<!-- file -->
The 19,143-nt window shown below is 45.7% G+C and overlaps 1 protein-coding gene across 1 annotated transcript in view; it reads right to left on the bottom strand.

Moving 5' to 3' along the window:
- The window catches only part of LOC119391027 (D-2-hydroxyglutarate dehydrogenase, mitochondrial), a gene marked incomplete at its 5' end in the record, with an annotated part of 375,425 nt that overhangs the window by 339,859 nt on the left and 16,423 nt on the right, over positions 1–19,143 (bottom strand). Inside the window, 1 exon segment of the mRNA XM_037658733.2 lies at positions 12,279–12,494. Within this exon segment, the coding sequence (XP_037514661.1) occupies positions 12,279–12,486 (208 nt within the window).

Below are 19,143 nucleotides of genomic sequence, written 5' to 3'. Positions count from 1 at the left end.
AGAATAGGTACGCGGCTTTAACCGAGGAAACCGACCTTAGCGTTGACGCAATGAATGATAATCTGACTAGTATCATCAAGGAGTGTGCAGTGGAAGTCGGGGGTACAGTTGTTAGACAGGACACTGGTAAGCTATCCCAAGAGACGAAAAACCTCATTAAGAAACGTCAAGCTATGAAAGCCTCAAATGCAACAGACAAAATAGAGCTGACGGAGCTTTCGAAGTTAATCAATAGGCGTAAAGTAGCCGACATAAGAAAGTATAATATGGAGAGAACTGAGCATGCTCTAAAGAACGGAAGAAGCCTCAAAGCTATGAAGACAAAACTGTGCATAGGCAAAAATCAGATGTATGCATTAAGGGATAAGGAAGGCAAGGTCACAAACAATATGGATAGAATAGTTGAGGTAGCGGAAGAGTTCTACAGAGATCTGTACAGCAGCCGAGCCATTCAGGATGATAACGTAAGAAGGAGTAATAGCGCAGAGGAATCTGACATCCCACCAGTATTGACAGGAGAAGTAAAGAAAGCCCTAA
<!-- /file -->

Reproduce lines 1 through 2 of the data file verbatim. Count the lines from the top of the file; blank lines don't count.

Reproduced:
The 19,143-nt window shown below is 45.7% G+C and overlaps 1 protein-coding gene across 1 annotated transcript in view; it reads right to left on the bottom strand.

Moving 5' to 3' along the window: